Big Word Games is contains both a PC and Mac version.
This disc re-introduces the High Frequency Word Lists through a series of exciting electronic games and teaching activities. It excites children of all ages and thus makes the ‘re-cycling’ of this learning fun and engaging. In addition to the Dolch High Frequency Word Lists, this disc includes ‘WOW’ word lists to complement work in ‘Big Writing’. It should be remembered that, having met new ‘WOW’ words, children should be constantly making up sentences that include them to embed their meaning and correct usage.
In playing all the games, children should always say out loud and spell each word as it is used in a game.
The Dolch Word List is a list of frequently used words compiled by Edward William Dolch, PhD. The list was prepared in 1936. The list was originally published in his book Problems in Reading in 1948. Under the copyright laws in effect during the time of publication, the Dolch word list is out of copyright.
Dolch compiled the list based on children’s books of his era. The list contains 220 “service words” that have to be easily recognized in order to achieve reading fluency in the English language. The compilation excludes nouns, which comprise a separate 95-word list.
Many of the 220 Dolch words can’t be “sounded out” using common sound-to-letter implicit phonics patterns and have to be learned by sight; hence the alternative term, “sight word.”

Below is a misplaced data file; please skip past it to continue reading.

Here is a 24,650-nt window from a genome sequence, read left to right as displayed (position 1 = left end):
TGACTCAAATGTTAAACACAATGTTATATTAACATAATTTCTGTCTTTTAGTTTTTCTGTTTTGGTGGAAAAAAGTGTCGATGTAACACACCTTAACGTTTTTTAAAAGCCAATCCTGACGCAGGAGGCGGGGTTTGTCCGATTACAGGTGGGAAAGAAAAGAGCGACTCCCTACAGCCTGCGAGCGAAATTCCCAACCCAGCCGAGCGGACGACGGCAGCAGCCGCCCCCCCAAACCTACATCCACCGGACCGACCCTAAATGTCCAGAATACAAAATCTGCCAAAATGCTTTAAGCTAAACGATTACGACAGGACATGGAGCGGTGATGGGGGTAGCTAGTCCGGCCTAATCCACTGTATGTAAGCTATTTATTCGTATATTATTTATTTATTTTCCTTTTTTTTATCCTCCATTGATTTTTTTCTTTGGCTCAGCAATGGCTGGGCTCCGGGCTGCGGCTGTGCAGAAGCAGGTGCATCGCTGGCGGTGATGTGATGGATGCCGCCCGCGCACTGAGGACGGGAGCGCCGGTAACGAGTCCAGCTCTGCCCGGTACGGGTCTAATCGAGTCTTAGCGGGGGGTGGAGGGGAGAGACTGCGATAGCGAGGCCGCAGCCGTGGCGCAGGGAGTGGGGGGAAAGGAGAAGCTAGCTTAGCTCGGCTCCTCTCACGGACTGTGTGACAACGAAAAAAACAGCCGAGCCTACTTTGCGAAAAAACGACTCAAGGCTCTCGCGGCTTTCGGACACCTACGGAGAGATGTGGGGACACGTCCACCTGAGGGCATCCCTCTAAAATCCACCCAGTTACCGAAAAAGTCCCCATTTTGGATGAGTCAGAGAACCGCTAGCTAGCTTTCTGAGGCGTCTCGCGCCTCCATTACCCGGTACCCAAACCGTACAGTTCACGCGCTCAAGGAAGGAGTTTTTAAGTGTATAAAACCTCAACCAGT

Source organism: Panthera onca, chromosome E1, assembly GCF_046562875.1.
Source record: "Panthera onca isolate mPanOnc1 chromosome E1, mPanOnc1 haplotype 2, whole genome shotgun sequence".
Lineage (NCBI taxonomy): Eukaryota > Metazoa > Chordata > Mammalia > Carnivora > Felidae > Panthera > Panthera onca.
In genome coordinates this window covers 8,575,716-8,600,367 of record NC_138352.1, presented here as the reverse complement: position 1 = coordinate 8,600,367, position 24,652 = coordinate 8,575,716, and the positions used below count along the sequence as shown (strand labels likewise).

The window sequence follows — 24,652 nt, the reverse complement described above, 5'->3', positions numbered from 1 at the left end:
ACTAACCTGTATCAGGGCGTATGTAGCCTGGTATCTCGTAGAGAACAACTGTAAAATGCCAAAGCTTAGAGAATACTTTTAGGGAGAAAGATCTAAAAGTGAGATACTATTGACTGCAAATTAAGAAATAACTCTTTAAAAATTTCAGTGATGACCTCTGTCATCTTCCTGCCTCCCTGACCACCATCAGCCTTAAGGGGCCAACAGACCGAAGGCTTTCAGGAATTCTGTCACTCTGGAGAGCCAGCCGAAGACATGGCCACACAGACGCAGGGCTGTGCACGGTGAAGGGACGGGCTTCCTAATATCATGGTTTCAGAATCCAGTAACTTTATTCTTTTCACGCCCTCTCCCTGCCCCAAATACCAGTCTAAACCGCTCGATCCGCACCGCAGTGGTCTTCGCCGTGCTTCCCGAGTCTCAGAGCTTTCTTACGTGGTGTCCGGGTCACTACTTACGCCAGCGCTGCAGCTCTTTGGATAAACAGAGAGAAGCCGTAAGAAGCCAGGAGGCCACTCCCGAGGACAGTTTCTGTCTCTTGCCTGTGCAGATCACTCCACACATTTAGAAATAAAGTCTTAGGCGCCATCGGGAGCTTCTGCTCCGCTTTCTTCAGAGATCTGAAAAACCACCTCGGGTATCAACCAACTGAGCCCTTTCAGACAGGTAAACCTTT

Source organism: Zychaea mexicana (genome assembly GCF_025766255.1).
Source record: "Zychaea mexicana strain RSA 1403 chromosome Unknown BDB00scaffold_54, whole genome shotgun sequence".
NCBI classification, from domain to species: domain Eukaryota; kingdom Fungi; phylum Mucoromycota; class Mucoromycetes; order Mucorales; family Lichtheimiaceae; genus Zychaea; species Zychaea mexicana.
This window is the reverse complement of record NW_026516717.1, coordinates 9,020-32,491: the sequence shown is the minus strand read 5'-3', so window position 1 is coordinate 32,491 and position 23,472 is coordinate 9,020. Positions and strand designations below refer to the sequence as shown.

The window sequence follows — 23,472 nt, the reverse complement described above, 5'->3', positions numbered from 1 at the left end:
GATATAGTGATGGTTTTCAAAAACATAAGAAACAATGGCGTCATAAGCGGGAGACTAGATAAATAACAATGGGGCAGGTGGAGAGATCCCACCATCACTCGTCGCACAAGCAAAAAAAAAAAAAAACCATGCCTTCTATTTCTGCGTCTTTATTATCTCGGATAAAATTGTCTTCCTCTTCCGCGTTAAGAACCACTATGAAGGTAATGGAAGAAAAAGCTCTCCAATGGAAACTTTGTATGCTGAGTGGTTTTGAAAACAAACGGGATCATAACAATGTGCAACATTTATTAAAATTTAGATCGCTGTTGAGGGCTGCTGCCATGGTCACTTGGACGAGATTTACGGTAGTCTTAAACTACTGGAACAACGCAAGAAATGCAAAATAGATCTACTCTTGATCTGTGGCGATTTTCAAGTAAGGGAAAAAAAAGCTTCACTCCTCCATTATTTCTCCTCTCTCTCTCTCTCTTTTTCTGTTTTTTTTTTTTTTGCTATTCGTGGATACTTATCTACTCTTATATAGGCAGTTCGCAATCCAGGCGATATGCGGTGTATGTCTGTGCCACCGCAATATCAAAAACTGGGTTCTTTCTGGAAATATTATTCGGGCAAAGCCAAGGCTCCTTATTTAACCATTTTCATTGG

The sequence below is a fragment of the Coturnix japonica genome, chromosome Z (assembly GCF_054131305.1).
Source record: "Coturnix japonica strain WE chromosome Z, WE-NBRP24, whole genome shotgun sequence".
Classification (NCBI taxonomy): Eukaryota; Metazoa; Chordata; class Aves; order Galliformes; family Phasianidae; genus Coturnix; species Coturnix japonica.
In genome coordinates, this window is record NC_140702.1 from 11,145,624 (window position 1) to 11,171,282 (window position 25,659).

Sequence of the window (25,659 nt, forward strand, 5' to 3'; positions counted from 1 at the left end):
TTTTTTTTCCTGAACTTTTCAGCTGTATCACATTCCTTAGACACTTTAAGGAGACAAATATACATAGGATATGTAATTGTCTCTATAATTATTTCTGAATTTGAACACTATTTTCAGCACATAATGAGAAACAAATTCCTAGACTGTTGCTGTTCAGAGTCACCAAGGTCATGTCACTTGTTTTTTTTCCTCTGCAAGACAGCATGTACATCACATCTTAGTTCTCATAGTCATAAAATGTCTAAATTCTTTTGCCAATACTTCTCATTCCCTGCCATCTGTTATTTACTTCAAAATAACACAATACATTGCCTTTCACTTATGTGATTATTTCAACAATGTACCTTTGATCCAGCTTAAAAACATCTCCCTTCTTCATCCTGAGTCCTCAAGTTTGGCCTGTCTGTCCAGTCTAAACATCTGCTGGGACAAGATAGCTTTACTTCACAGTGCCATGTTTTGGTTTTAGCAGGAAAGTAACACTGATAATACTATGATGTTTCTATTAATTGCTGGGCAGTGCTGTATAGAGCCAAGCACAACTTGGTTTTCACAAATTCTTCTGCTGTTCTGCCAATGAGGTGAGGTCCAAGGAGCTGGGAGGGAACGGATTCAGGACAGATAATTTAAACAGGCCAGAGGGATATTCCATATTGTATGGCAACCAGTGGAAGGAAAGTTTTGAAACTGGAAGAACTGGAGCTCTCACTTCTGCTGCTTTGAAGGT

The teaching of the High Frequency Word Lists has been a requirement of the National Curriculum since 1988. The original lists have been used in primary schools throughout my teaching career and are known as the Dolch lists. They contain the words most frequently met in reading and needed in writing, and clearly it is crucial that children should learn them. However, the teaching of these words by standard sight methods is a traditional approach that can be sedentary and alien to many young children in today’s world of electronics and the internet. In addition, the recommended practice of teaching the first list to 4 and 5 year olds, the second to five / six year olds and the third to six / seven year olds, means that many children who are developing a little more slowly, miss much of this crucial work.
Nb: The National Strategies introduced replacement lists in the late 1990s. Examination of those lists indicated, however, that there were many words on them that were not, in fact, frequently used by all individuals. It is for this reason that Andrell Education have continued to recommend the use of the Dolch Lists. Ros. Wilson March 2012
This software includes a PC and Mac version.